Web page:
Tuesday, May 29, 2012

RIP Jim Unger

Jim Unger, the creator of the Herman comics, has passed away. My dad was a huge fan of his comics when I was a kid, and bought all the big treasuries. He'd sit on the couch reading through them and be doubled over with laughter. At first, I didn't get them, but as I got older, I thought they ranked right up there with the Far Side for how they were able to contain sarcasm, ironic commentary, and laugh-out-loud hilarity in a single panel. When the publishing house I work at, ECW Press, began reissuing his best comics in colour several years ago, I was thrilled to be working with the same comics I'd grown up giggling over. Herman was men, women, cats, dogs... anyone you wanted Herman to be. 

Mr. Unger had been ill for some time, but I was still very sad to hear the news just now. Here is the statement from his family. RIP, Herman. 

Jim Unger has died. The creator of the enormously successful and original offbeat cartoon panel HERMAN passed away Monday morning at his home in Victoria, British Columbia. 
HERMAN, which is featured in hundreds of newspapers worldwide by Universal Uclick as well as in dozens of book collections, was inspirational to many creators from Gary Larsen to Scott Adams.

The ground-breaking British-born cartoonist was twice honored by the National Cartoonist Society as Best Syndicated Panel.

“Jim was genuinely funny on and off the comic page,” says David Waisglass, Creator of Farcus and long-time friend. “He loved to share a laugh more than anything.”

After 20 years of cartooning and thousands of original comics to his credit, Unger retired to the Bahamas in 1992. He returned to the comic pages in 1997 with the release of classic and new HERMAN material.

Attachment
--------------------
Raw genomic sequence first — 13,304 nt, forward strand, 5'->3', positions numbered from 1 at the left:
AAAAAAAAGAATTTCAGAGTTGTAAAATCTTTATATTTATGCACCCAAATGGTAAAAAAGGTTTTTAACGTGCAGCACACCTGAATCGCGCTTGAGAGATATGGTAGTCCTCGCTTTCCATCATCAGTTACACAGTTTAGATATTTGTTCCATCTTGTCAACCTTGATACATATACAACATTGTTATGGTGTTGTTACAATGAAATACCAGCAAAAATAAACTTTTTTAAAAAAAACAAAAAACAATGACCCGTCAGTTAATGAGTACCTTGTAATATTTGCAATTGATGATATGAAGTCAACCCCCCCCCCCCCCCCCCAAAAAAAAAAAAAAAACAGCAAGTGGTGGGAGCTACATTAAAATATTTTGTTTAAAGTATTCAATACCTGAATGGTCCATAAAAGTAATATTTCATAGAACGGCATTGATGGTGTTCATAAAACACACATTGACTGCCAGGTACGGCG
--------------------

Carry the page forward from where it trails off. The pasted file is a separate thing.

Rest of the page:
“Jim was a genius by any definition,” says Waisglass. “He will be greatly missed by everyone who knew him and his work.”

Waisglass, along with Canadian comic illustrator Roly Wood, assisted Unger in his later years.

“It’s been great working with Jim,” says Waisglass, who calls Unger his mentor. “He was not just a business partner, colleague, and friend. He was truly a hilarious man with a sweet caring soul.”

Unger died quietly in his home at 75 years of age.

Many HERMAN cartoons have been inspired by his beloved sister, Deborah, and her husband Danny Parker along with their three children and many grandchildren, who always lived nearby. His brother, Robert, lived with Unger and joined in writing of many HERMAN cartoons until his death in 2003. Unger is also survived by his sister, Shirley Unger, in Ontario, Canada, and his brother Steve Unger in the U.K.

In lieu of flowers and cards, the family asks that donations be made to the HEART & STROKE FOUNDATION


Graeme said...

Like you, I liked Herman because my Dad did and because God invented Chiropractor's offices for a reason and reading Herman Collections was that reason for me.

Jim Unger had one of the finest explanations for what humour was from one of his Herman Treasuries that has stuck in my head for decades. It goes something like this: comedy is like a summer storm in the brain. Like a hot and cold front colliding and producing rain and sometimes thunder, laughter is a spontaneous reaction when the rational and creative hemispheres of our brain connect: a natural response to the dissonance between the rational and the non-rational, reality and perceived reality, a prison guard saying "try to stay out of trouble, Miller" to a prisoner with an overcoat and 8 pairs of legs...

I learned that from Jim Unger. It's a wonderful lesson demonstrated in all those brilliant cartoons. He will be missed.

Anonymous said...

It has been a while since you wrote this post but I just came across it after seeking out Herman's cartoons on Google.
I really love his cartoons and I have since I was a kid but your description of humor hits it right on the button. I came to the same conclusion a long time ago but never wrote it down.Your description however succinctly captures the essence of humour just the way Unger's cartoons did.

The brain kind of hiccups and capitulates when it is placed between the absurdity of precisely what we expect and precisely what is offered as an alternative reality.The only thing we can do when caught between these equally opposing streams is laugh because that is the only mental alternative to a situation so perfectly balanced the brain can no longer cope with it and seeks to express it's failings by surrendering to complete nonsense as if it were the absolute truth..